Review: Darkstalkers Resurrection
Fighting games have made a significant comeback these last few years. Spearheading this trend is Capcom and their wealth of Street Fighter and Marvel vs. Capcom related releases. While it may not enjoy the same widespread popularity as Marvel vs. Capcom (and certainly not Street Fighter), Capcom’s Darkstalkers series is an important franchise and one that has many passionate fans, despite the fact that the last truly new entry into the series was released in 1997.
Darkstalkers Resurrection compiles Darkstalkers 3 and Night Warriors: Darkstalkers’ Revenge and throws in slightly updated visuals and a few new features. Hardcore fighting fans and nostalgia hunters will probably be drawn to this title, but can it trade blows with some of the newer fighting titles?
Visually, Darkstalkers Resurrection definitely shows its age. Of the two titles included, Darkstalkers 3 is the newer and generally better looking component. The sprites and stages have apparently been updated, but I wasn’t immediately able to tell. For all intents and purposes, these games still look almost exactly the same way they did when they first released well over a decade ago. This isn’t necessarily a negative though, since the series has always sported some uniquely detailed sprites and very interesting stages.
Some visual updates are readily apparent, though. These include the smaller portraits on the character select screen and the main menu. The character designs are nightmarish and unique for the genre. The Darkstalkers 3 roster consists of a werewolf, a swamp monster, a ghoul, a succubus and various other monsters. There are a number of visual filters you can use to slightly adjust the look of the sprites and stages. There are also a number of different views you can use while spectating in the game, including one that simulates watching an arcade cabinet from various angles.
In general the visuals maintain the same charm they did all those years ago, but I worry that the games might look quite dated to anyone who isn’t looking for heated high level competition or a trip down memory lane.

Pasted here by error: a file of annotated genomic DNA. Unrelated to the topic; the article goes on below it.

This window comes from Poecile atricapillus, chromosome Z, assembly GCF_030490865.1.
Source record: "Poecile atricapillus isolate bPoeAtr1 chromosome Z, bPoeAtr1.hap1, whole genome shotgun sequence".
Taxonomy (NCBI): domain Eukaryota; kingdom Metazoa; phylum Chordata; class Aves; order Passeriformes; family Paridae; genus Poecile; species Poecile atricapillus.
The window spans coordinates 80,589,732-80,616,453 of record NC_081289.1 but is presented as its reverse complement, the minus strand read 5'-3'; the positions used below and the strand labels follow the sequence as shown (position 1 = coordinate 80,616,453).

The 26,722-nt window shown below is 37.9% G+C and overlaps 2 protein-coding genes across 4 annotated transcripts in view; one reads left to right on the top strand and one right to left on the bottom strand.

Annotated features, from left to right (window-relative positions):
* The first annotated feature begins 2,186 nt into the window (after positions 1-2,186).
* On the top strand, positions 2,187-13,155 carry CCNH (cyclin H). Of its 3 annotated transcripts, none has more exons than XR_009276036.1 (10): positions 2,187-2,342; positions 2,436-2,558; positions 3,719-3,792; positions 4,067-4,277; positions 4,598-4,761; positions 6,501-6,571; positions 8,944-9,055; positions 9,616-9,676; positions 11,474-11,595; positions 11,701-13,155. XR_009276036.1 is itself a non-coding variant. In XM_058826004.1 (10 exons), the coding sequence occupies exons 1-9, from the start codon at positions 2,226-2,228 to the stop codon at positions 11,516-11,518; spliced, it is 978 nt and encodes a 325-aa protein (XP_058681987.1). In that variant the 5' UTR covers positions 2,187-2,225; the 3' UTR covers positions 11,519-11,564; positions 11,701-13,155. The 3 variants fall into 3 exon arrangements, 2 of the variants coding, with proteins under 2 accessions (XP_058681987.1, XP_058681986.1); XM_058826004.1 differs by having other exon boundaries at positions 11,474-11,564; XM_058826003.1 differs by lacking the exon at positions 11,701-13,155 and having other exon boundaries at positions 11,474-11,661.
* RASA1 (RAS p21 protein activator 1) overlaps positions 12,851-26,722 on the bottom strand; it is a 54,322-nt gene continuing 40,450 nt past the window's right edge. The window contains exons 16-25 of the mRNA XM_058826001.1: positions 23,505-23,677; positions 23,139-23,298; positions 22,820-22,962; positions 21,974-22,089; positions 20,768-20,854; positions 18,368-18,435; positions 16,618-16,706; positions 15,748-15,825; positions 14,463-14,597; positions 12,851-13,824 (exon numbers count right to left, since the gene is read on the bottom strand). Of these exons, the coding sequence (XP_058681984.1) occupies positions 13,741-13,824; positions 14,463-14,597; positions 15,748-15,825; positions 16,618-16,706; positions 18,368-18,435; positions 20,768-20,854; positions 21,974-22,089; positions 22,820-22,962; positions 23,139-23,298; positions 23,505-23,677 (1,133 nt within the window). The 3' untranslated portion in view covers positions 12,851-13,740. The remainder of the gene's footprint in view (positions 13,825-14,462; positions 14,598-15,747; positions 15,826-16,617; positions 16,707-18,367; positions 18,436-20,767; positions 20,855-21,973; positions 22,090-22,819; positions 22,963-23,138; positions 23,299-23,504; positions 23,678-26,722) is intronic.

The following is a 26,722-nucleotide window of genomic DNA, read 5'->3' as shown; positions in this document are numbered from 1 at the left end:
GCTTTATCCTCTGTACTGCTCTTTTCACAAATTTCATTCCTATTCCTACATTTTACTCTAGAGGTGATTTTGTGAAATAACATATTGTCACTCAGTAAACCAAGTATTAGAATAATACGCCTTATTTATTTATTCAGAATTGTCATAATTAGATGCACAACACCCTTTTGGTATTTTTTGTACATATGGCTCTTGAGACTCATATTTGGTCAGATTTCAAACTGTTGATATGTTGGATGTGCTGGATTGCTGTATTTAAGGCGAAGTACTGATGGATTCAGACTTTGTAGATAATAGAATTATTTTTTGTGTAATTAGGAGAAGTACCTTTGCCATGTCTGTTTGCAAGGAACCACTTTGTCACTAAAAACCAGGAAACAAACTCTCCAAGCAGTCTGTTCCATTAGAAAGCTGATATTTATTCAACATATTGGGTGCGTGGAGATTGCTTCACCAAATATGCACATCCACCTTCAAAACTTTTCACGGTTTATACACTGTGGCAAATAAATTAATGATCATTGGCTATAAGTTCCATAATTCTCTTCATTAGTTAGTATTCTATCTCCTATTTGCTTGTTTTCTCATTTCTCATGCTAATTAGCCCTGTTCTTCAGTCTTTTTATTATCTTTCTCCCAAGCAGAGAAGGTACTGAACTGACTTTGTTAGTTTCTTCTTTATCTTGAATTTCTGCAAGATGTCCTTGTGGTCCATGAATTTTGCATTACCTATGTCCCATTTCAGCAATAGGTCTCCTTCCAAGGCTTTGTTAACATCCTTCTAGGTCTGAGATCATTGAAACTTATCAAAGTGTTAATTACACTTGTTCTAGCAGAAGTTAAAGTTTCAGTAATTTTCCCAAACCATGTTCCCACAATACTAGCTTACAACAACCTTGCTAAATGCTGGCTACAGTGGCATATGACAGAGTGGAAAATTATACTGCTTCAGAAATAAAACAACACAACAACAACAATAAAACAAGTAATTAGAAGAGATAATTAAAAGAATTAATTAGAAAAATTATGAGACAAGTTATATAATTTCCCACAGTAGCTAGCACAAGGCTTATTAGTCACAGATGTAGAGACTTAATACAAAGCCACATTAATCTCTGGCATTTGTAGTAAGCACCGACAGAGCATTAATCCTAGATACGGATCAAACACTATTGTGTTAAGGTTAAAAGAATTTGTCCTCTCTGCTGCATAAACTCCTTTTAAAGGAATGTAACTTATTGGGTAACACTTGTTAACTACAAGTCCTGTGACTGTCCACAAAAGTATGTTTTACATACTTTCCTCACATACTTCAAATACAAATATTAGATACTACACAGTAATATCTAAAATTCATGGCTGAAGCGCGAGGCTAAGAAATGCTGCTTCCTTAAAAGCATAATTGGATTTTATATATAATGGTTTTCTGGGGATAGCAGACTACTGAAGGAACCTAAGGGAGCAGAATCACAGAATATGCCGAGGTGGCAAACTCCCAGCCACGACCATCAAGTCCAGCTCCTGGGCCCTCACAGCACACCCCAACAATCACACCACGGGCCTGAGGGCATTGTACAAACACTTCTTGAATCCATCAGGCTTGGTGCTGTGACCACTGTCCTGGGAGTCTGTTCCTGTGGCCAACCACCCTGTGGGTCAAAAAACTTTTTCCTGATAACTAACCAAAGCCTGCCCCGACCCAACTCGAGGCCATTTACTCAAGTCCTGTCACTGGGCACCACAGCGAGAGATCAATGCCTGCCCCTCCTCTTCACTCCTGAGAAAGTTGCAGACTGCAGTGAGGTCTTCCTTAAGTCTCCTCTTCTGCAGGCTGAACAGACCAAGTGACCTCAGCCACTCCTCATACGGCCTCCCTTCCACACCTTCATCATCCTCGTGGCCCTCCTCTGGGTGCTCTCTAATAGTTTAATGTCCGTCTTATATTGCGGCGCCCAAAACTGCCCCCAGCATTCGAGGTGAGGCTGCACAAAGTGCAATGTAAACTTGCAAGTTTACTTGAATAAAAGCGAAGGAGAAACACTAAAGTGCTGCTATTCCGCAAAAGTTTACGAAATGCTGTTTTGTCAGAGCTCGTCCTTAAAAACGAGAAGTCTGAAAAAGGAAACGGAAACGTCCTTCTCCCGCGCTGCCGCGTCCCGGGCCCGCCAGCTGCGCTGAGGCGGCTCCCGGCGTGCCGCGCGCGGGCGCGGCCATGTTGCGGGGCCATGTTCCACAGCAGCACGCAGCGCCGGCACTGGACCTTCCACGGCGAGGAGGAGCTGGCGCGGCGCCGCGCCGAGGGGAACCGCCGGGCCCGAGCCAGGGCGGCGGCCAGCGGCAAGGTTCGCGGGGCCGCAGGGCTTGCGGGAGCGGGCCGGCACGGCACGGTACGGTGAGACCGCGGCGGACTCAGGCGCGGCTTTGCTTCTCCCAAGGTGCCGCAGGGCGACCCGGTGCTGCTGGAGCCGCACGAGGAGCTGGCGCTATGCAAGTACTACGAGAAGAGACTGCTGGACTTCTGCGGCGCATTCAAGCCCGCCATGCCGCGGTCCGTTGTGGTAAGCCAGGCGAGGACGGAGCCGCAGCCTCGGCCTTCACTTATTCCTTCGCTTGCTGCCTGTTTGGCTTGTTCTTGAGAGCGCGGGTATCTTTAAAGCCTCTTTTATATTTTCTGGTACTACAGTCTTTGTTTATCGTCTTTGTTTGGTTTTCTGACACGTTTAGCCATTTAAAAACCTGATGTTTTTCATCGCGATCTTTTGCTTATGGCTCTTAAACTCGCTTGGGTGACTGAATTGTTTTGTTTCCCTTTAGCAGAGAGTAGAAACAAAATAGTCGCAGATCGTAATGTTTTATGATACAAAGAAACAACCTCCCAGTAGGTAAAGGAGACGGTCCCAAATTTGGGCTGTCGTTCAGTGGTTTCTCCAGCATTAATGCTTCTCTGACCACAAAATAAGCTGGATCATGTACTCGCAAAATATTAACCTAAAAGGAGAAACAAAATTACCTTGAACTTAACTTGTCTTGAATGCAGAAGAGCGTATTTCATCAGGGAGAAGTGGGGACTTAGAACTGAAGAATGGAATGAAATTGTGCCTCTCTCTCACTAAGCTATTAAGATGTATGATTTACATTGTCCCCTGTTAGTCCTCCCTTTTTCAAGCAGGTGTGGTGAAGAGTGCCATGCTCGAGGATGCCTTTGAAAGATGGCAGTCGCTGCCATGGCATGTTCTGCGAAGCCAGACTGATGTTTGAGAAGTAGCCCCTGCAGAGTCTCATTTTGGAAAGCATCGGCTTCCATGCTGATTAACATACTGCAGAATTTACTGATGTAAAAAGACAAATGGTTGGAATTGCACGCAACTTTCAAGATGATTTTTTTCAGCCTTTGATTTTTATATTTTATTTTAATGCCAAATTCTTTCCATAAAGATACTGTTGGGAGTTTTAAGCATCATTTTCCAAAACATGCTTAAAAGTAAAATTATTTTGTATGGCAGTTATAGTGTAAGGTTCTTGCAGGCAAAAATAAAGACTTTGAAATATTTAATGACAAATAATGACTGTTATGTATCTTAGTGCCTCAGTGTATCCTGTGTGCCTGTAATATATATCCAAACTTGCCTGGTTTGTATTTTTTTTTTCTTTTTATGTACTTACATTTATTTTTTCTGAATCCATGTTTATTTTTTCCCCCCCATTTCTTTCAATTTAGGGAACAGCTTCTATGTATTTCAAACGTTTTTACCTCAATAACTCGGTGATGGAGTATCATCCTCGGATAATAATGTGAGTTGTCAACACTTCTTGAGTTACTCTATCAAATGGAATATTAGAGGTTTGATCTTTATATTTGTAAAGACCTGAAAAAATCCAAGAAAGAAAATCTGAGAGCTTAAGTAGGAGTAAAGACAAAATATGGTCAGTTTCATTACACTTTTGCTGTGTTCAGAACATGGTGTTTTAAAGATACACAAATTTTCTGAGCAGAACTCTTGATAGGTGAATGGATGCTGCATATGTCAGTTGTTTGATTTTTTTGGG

I absolutely love the music in Darkstalkers Resurrection. It’s all ambient and kind of dark sounding with lots of spooky organs and strings, while some of the tracks have dance or techno elements. There a few newly remixed tunes in the game, but I personally prefer the older tracks. The post-match tracks for some of the characters are really nice, too. All of the character voices are in Japanese, but they are also pretty cool. Every ghoulish combatant, from the werewolf to the vampire to the mummy, sound just as you’d expect them to.
Darkstalkers Resurrection doesn’t offer as much in the way of a story mode or campaign as most new fighters. You won’t get more than a single special fight with dialogue at the end of each character’s arcade mode, as well as the brief arcade mode endings. This isn’t a game changer to anyone who has already played these games or is picking them up solely for competitive online play, but it’s another area where the game really demonstrates how old it is.
Darkstalkers Resurrection does throw random bits of Darkstalkers lore out while you’re browsing the menus, which is a pretty neat addition. Again, if you’ve already played either of the games included in this bundle, or are focused on sinking your teeth into the intense online competition, this dearth of story-related content won’t come as a surprise or a troubling omission. If you’re new to the Darkstalkers world, though, this might be something you want to at least consider.
Dated visuals and lack of a well conveyed story aside, the main attraction of Darkstalkers Resurrection is the game-play. The two included games play considerably differently from one another, though there are a number of similarities. Night Warriors is the older and slower of the two games. Characters deal a bit less damage than they do in Darkstalkers 3, and the general game-play is slower, allowing for a bit more calculation.
Darkstalkers 3 on the other hand is very, very fast. I was quite young when I first played it, but I honestly don’t remember the characters flying around the screen quite this quickly. Although you may be tempted to start playing Darkstalkers 3 (which is justifiable since it seems to be more popular online), Night Warriors is probably a better starting point. One of the main differences between the two games is the way a round ends. In Night Warriors the round ends in a more traditional fashion and both character return with renewed stamina in the next round.